Making something better includes sharing information that someone else might not know, something that might make their lives better. Sometimes that is something small…. like reminding folks that dryer lint can go in the compost pile (if they have one) or in the organic waste bin (the green bin) – also if they have one….or can be left in a wild place for animals to use as nesting.
See. That wasn’t painful, nor was it lecturing…just a list of things you could do, if you are so inclined. And of course, you can still throw the dryer lint into the trash, if you prefer. It won’t hurt the landfill.
Some of the things I do to live responsibly, include:
repairing/mending my favorite clothes and making sure that clothing that I have bought that is in good repair – but that I don’t wear anymore – goes to someone who can use it.
recycling – the cardboard boxes, the magazines (that I don’t use all of in collage or papier mache), the jars and bottles – all get cleaned and put in the recycle bin. It is the one bin that always goes out to the curb, and because of that we don’t really generate much landfill trash.
upcycling: material from clothing or sheets etc, that are worn down or holey, become patches, or quilt material, or cleaning rags.
There are many ways to live responsibly, and surprisingly, they usually include saving you some money as well as being kinder to the earth. And they are relatively painless.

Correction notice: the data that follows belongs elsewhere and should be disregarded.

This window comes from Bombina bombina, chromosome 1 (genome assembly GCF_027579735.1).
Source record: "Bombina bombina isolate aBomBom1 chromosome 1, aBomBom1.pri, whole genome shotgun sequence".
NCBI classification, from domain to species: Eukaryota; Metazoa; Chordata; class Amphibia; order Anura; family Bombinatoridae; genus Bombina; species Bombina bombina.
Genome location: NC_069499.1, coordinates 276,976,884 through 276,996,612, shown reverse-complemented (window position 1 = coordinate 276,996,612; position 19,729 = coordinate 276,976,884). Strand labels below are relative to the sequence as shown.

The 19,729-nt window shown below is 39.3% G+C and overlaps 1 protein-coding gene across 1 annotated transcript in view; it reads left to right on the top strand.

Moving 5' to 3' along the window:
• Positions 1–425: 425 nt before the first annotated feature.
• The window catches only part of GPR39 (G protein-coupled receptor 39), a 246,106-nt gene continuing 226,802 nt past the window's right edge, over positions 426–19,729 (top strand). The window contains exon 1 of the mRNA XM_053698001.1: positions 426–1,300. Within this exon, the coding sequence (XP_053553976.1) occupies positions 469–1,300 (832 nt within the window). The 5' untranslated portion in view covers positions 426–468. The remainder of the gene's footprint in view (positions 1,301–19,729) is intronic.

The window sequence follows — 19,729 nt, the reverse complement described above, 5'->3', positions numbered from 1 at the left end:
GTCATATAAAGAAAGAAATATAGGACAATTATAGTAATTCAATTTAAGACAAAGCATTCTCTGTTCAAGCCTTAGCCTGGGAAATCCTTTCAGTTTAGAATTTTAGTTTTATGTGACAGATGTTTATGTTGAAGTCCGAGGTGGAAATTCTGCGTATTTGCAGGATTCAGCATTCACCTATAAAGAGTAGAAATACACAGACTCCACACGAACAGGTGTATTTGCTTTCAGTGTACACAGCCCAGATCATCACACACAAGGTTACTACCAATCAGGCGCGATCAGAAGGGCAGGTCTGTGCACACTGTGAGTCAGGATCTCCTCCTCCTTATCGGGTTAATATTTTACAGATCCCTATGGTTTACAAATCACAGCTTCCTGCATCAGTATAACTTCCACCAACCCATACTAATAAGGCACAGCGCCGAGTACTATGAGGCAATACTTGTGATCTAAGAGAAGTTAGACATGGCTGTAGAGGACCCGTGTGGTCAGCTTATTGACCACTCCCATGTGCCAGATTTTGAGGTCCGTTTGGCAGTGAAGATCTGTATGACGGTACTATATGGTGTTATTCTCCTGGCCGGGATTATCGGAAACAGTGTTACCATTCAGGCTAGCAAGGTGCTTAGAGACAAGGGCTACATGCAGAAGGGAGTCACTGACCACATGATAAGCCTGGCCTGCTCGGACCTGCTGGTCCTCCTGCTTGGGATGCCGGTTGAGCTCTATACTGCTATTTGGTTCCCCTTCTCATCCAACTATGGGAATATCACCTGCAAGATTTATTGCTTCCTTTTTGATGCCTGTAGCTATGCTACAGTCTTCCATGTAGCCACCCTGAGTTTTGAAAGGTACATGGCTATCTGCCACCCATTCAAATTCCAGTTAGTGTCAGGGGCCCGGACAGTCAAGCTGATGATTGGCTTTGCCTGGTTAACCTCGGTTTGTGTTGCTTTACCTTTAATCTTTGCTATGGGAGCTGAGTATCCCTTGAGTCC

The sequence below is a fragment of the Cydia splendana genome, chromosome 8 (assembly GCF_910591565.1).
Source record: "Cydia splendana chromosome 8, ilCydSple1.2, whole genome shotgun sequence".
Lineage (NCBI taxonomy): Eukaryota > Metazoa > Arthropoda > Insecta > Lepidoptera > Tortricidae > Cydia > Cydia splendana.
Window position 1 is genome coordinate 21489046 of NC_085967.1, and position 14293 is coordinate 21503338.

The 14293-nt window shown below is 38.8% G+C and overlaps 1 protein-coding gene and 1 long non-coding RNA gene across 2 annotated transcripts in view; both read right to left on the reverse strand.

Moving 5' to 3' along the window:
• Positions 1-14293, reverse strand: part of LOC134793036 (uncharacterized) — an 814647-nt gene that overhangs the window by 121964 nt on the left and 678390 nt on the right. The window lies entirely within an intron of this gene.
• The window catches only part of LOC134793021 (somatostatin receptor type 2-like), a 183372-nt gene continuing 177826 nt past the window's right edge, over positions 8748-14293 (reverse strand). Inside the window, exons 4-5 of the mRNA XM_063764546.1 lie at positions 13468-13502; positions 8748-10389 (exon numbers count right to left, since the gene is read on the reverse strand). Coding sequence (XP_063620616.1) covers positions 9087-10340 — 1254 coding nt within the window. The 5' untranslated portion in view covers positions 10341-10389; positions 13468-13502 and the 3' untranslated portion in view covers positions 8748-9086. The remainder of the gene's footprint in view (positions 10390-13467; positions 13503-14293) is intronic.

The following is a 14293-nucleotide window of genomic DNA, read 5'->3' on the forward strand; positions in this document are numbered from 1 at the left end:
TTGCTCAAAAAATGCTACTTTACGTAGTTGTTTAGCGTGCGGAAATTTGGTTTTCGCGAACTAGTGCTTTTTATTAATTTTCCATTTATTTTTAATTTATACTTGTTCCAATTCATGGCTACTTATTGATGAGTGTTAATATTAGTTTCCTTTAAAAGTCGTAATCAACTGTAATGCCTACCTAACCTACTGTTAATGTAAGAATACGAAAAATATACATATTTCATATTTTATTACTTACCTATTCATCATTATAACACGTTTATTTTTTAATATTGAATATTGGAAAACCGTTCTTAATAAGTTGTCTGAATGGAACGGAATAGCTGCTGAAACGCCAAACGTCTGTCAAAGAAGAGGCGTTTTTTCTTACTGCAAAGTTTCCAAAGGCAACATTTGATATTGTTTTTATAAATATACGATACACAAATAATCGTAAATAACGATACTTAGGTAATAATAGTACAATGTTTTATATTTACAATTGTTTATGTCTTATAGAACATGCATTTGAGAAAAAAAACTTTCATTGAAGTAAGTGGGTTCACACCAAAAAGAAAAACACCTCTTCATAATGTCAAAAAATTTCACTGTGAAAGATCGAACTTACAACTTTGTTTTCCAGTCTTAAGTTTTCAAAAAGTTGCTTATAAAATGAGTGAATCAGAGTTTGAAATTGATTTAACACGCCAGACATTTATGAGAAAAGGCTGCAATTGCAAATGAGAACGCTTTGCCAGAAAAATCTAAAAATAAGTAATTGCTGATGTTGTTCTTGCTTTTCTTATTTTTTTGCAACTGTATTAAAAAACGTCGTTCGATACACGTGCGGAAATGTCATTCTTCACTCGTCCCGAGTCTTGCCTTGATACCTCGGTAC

I hope you’ll stay tuned for more ways to live responsibly.
I just completed and sent off a basket I did for a friend – she asked for earth tones, and until she receives it and gives approval, I will wait to share a photo of it.
Right after I shipped her basket off, I started a new one. I love that I have so much yarn to work with (mostly from Buy Nothing gifts, and thrift store/yard sale acquisitions).
Here is the start:
And here is where I am today:
The rope is some clothes line that I got from a thrift shop ages ago. I’ve since bought some ropes of various sizes, but I also have a ton of plastic bread bags, that I need to cut up and turn to plarn. And I am going to play around with some variations on the wrap method. I will likely play around with the crochet methods, too. I have a lot of very small baskets that I’ve wrapped using plastic and yarn, and I hope to transform these to sculptures and possible mobiles. We’ll see what 2023 brings. 🙂
Stay tuned, and know that I hope you are safe, warm, well-fed and have time for some creative fun – wherever you are.
We have a friend who while already struggling with a ginormous electricity bill, thanks to the outrageous rate hikes in New England, her little dog Pippin has torn a ligament, is in great pain, and needs emergency surgery. If you can donate something to help, it would be greatly appreciated, if not – please share this GoFundMe with dog lovers and pet parents that you may know.
Like most folks post-pandemic, she has already depleted any emergency savings for health issues that she and her loved ones have had over the course of the last two years. She cannot afford the over $6K surgery for her beloved dog.